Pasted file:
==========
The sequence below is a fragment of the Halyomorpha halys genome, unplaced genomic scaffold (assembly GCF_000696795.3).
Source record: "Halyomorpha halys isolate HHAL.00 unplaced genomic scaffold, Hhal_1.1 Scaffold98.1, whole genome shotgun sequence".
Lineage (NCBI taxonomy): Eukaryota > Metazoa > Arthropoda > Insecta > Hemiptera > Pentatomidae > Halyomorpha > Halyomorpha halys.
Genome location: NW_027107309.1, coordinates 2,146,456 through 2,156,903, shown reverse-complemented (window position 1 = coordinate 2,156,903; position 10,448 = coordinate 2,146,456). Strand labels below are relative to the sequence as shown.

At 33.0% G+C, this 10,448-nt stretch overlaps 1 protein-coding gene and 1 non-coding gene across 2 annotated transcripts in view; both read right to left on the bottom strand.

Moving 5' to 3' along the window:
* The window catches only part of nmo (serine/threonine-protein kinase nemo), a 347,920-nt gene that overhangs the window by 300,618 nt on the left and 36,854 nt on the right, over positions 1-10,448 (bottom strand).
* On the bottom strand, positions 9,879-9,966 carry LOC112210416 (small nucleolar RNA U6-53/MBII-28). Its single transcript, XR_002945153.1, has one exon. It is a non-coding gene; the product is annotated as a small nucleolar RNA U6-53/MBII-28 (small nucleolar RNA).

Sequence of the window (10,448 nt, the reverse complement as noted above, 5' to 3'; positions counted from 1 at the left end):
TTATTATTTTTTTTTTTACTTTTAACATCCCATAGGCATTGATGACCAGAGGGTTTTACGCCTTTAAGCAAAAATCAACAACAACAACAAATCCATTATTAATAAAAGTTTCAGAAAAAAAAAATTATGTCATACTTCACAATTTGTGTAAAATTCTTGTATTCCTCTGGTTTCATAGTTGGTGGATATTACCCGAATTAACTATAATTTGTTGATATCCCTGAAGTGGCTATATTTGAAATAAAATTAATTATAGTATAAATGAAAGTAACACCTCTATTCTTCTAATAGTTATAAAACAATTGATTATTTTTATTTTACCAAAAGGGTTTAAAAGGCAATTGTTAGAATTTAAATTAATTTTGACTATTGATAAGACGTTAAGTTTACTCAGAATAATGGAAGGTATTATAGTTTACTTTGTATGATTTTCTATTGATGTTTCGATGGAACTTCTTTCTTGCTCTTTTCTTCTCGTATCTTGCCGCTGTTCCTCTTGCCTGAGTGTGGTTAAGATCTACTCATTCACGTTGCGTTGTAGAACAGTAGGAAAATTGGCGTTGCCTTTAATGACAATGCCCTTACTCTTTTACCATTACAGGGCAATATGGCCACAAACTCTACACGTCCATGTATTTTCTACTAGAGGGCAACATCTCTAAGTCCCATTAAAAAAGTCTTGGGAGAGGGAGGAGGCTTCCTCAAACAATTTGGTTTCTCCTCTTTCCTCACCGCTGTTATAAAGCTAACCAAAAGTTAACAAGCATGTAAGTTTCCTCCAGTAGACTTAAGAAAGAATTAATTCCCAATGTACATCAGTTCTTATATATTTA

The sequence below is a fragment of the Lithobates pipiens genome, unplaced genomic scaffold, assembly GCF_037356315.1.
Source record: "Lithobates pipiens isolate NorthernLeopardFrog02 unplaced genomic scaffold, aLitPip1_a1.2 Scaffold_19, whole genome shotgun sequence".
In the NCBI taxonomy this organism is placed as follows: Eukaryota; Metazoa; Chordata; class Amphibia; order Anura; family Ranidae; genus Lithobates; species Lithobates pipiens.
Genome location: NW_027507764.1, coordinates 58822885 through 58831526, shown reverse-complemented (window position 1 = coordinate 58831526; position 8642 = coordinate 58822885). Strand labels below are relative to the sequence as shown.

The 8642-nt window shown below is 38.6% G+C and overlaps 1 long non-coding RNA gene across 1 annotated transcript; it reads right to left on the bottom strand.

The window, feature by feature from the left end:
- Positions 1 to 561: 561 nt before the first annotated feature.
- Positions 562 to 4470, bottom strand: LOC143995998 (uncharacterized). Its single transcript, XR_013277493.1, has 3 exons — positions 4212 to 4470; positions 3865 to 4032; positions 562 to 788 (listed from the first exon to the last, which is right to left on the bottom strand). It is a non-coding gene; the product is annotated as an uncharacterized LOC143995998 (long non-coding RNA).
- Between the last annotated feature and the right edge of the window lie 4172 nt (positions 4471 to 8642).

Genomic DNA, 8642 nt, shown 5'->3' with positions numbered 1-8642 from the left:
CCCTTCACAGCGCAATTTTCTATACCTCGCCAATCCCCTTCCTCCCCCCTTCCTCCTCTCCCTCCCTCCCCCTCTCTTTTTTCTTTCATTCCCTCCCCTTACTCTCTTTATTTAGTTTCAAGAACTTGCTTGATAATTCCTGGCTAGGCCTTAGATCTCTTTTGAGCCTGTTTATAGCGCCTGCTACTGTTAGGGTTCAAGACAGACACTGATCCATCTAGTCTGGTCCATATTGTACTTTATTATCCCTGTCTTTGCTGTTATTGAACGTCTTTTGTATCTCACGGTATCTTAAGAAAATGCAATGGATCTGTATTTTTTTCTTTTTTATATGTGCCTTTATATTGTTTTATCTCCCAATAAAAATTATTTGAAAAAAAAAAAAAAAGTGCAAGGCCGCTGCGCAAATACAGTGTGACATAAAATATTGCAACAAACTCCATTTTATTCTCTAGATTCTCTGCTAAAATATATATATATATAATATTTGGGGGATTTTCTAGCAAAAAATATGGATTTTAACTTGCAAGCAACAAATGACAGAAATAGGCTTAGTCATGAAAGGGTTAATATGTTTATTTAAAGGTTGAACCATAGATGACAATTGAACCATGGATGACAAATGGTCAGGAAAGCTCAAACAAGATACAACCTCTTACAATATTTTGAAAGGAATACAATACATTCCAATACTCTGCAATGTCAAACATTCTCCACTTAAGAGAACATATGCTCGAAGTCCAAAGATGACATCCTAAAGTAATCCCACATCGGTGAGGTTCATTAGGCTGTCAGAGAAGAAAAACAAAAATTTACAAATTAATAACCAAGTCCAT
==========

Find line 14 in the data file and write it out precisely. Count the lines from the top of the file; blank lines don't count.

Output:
Genome location: NW_027507764.1, coordinates 58822885 through 58831526, shown reverse-complemented (window position 1 = coordinate 58831526; position 8642 = coordinate 58822885). Strand labels below are relative to the sequence as shown.